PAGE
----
Stories written by Branislav Gosovic *
Branislav Gosovic, from Yugoslavia-Montenegro, is author of
books on UNCTAD and UNEP and of numerous articles. A retired
career UN official, he headed the South Centre Secretariat 1990-2005.
I observed the Group of 77 (G77) shortly after the 1964 Geneva Conference on Trade and Development (UNCTAD), the 1968 UNCTAD 2 in New Delhi and the 1972 UNCTAD 3 in Santiago. The Group was influential at the time, benefiting from several factors helpful for its functioning which are no longer present, namely:
The upcoming conference on the Buenos Aires Plan of Action (BAPA+40), scheduled to take place in the Argentine capital on 20-22 March 2019, ought to be more than just another UN conference where the developing countries assemble to present their demands and seek support from the North.
The Internet – and the applications that it has spawned – is the single most important technological innovation that has brought together and interlinked humankind in a real, tangible and interactive way.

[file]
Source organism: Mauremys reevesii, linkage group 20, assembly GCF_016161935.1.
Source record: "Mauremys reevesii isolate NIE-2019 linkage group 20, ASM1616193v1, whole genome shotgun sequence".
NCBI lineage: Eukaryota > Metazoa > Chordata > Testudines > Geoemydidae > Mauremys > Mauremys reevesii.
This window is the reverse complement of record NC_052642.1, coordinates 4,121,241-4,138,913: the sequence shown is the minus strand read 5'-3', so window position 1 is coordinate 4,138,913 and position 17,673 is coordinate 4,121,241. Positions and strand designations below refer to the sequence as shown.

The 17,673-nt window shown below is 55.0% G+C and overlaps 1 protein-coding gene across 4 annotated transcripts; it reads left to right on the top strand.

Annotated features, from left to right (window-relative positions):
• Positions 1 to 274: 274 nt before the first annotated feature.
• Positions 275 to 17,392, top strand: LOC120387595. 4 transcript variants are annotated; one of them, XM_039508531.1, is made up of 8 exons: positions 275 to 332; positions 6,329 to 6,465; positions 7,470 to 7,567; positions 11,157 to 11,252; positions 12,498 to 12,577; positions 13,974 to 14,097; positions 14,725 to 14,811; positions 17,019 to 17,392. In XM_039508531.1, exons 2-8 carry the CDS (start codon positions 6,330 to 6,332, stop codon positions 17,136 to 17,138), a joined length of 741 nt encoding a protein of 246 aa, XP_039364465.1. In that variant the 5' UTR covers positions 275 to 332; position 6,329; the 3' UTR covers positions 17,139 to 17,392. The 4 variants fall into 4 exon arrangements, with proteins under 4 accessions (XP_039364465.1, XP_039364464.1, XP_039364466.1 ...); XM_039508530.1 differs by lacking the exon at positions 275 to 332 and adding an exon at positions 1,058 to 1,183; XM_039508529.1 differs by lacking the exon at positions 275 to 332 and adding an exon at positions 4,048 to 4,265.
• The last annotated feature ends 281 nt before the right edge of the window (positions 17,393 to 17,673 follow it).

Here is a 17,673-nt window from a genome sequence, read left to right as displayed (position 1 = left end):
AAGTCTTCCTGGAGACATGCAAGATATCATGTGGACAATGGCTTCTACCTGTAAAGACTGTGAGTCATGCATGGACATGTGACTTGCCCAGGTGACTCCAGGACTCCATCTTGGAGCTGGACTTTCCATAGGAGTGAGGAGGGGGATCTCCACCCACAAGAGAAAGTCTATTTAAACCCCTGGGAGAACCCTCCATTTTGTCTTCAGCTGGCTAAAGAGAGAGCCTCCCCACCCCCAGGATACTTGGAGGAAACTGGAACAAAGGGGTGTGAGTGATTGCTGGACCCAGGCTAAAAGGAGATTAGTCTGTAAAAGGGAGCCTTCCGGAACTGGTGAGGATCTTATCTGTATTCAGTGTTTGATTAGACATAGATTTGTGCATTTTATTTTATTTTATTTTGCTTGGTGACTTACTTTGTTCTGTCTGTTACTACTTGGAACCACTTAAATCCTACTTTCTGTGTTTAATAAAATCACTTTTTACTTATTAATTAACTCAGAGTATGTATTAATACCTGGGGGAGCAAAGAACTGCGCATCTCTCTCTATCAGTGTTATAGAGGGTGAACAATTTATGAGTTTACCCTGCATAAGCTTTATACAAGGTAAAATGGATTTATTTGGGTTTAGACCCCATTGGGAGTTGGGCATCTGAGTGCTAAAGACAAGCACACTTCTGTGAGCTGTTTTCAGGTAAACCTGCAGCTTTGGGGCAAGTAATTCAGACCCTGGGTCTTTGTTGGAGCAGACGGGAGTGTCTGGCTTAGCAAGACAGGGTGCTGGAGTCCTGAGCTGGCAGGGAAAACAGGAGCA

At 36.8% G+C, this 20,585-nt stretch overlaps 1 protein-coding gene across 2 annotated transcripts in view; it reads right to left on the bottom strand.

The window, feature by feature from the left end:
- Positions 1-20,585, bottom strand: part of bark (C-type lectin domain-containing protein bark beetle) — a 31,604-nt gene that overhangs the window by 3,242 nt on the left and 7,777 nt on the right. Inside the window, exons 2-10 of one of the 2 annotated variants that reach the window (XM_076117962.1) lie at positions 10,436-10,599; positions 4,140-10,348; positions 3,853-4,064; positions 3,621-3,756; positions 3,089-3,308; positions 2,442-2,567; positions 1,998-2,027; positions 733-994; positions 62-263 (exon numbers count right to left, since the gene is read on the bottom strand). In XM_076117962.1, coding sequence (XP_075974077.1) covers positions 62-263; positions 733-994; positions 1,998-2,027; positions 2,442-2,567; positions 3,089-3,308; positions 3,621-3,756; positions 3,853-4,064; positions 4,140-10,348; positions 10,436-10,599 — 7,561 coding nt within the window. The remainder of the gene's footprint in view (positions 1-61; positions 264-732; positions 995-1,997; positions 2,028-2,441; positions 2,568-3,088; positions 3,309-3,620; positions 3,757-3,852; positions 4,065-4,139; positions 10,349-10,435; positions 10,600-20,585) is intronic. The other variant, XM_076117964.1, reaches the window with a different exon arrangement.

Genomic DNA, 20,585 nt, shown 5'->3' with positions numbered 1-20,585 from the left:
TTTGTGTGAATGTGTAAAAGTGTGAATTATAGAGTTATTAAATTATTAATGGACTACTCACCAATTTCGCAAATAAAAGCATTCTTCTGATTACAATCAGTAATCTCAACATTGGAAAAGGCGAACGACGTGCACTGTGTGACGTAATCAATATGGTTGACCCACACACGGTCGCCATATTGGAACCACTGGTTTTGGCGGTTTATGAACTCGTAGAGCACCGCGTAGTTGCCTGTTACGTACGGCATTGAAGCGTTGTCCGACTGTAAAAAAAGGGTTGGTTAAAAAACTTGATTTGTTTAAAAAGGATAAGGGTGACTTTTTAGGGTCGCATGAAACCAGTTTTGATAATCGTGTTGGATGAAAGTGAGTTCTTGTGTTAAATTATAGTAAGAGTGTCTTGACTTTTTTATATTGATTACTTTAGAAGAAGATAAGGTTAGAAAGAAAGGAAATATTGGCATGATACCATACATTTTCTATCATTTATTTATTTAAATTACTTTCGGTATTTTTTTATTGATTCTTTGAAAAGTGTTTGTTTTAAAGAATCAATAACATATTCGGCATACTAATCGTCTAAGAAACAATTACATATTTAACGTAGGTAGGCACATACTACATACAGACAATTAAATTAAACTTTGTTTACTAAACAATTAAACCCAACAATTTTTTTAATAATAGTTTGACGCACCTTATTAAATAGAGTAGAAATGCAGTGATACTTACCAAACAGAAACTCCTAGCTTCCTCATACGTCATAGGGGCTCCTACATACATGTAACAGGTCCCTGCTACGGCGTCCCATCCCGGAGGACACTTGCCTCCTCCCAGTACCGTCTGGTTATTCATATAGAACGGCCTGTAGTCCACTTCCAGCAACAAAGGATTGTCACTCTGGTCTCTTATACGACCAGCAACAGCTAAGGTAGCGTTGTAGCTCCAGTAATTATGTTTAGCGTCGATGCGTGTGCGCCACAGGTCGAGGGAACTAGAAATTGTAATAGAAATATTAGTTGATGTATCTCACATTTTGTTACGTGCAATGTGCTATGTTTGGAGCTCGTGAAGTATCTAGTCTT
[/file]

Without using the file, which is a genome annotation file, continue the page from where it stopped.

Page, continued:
Given the pressures to which the UN is subjected, and the current threats to the very character and underlying values of the international system, the election of a new Secretary General is of great significance, writes Branislav Gosovic, author of books on UNCTAD and UNEP and numerous articles. He headed the South Centre Secretariat 1990-2005. In this article, Gosovic writes that unipolarity and \'\'pensee unique\'\' have put serious constraints on the SG and the Secretariat and reduced the policy space for their action. Furthermore, North-driven reforms supposedly intended to give greater discretionary authority to the SG risk facilitating unilateral political and administrative influence over the Secretariat. The South will need to protect the multilateral character of the UN Secretariat -- the only permanent multilateral structure with a universal, holistic task -- from efforts to reduce it to a merely administrative/management function and make it serve the interests of a few powerful actors. It will need to press for greatly strengthening the Secretariat and so provide the Secretary-General with institutional support inter alia to contribute to evolving democratic forms of multilateral statecraft and global governance.